by Karen Killalea, Partner and Head of Employment team. Maples Group.
On 16 December 2022, the European Union (Transparent and Predictable Working Conditions) Regulations 2022 (the “Regulations”) came into force transposing into Irish law, the Directive (EU) 2019/1152 on Transparent and Predictable Working Conditions (the “Directive”).
Scope of the Regulations
The regulations apply to all employees in Ireland with limited exceptions such as employees who have less than four consecutive weeks’ service and working hours that amount to an average of three hours or less per week.
New employees are entitled to a written statement of all terms and existing employees can request that the employer provide a statement containing the new mandatory terms in accordance with the Regulations.
Top Ten New Terms
1. Does an employer have to provide in writing? When?
Within one month of the start date, an employer is now required to provide a written statement of terms to include the following new matters:
- Training entitlements;
- The identity of the social security institution receiving the social insurance contributions where the employer chooses the social institution.
Where the employee’s work pattern is unpredictable, inform the employee:
- The principle that the work schedule is variable;
- The number of guaranteed paid hours;
- Pay for additional hours;
- Working hours / days; and
- Advance notice of working hours that must be a minimum of 24 hours before the first day, or where applicable, the proposed day in each week that the employee is required to work.
Within five days of the start date, an employer is now required to provide a written statement of terms to include the following matters:
- Detail on the calculation of an employee’s remuneration to include detail on the initial basic amount, any other component elements, the frequency and method of payment and the pay reference period;
- The place of work, or where no fixed or main place of work, a statement specifying that the employee is employed at various places or is free to determine the place of work;
- The title, grade, nature or category of work or a brief specification or description of the work;
- The date of commencement of employment;
- Any terms and conditions relating to hours of work and overtime; and
- Where applicable, the duration and conditions of a probationary period.
2. Is there a prescribed form for the written statement of terms?
Yes. The written statement of terms must be:
- Signed and dated by or on behalf of the employer; and
- Be provided in (i) paper form or (ii) in electronic form, provided that the information is accessible, it can be stored and printed and the employer retains proof of either the transmission or receipt of the electronic form.
3. What happens if an employer changes parts of an existing contract of employment such as on promotion or redeployment?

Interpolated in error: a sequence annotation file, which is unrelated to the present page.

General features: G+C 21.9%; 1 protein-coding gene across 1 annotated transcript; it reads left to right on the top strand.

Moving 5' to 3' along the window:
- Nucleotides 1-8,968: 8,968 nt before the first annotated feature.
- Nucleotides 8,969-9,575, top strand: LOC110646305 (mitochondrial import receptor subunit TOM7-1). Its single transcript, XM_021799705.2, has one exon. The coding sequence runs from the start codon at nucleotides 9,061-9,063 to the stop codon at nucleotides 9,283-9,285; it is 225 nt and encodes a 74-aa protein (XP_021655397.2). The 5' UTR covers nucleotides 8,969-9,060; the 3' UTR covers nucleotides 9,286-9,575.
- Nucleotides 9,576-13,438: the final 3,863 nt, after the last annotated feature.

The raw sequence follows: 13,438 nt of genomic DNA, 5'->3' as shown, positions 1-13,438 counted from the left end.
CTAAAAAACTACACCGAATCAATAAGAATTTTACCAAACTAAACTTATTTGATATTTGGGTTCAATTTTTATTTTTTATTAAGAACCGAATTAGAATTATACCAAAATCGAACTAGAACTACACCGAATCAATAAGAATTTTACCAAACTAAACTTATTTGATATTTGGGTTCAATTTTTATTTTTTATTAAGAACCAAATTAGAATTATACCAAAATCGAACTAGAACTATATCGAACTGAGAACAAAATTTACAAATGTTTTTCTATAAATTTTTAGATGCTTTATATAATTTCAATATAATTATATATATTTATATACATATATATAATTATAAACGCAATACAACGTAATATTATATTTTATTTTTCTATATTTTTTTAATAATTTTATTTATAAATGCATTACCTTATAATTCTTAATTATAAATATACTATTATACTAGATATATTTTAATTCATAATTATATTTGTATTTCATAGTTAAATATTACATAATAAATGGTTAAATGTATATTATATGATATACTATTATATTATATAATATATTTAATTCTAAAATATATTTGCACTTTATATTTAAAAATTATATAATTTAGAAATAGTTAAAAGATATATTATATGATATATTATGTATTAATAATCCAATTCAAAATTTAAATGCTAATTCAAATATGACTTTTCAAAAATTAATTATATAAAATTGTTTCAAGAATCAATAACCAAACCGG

Employers are now required to notify the employee in writing of the nature and date of any change made to the written statement, no later than the day that the change takes effect.
4. Changes to the Use of Probationary Periods
There are new limitations on probationary periods:
- A probationary period cannot exceed six months;
- An employer may extend the probationary period on an exceptional basis where this period:
– Does not exceed 12 months; and
– Would be in the interests of the employee
- Where an employee is absent during the probationary period due to maternity leave and adoptive leave, an employer must extend the probationary period where required under the relevant legislation. Extension of the probationary period is optional for other forms of protective leave such as parental leave, paternity leave, parent’s leave, carer’s leave and sick leave.
Fixed Term Workers – Proportionate Probationary Periods
The Regulations also amend the Protection of Employees (Fixed-Term Work) Act 2003 and provide that where a fixed-term employee is subject to a probationary period, the length of this period should be proportionate to the duration of the fixed-term contract and the nature of the work. Furthermore, where an employer proposes to renew a fixed-term contract for the same work, this renewed contract must not be subject to a new probationary period.
Transitional Arrangements in Relation to Probationary Periods
Where an employee is subject to a probationary period in excess of six months on the commencement date of the Regulations (16 December 2022), and the employee has completed at least six months of this probationary period, the probationary period will expire on the earlier of:
- The date that the probationary period was due to expire; or
- 1 February 2023.
5. No Prohibition on Dual Employment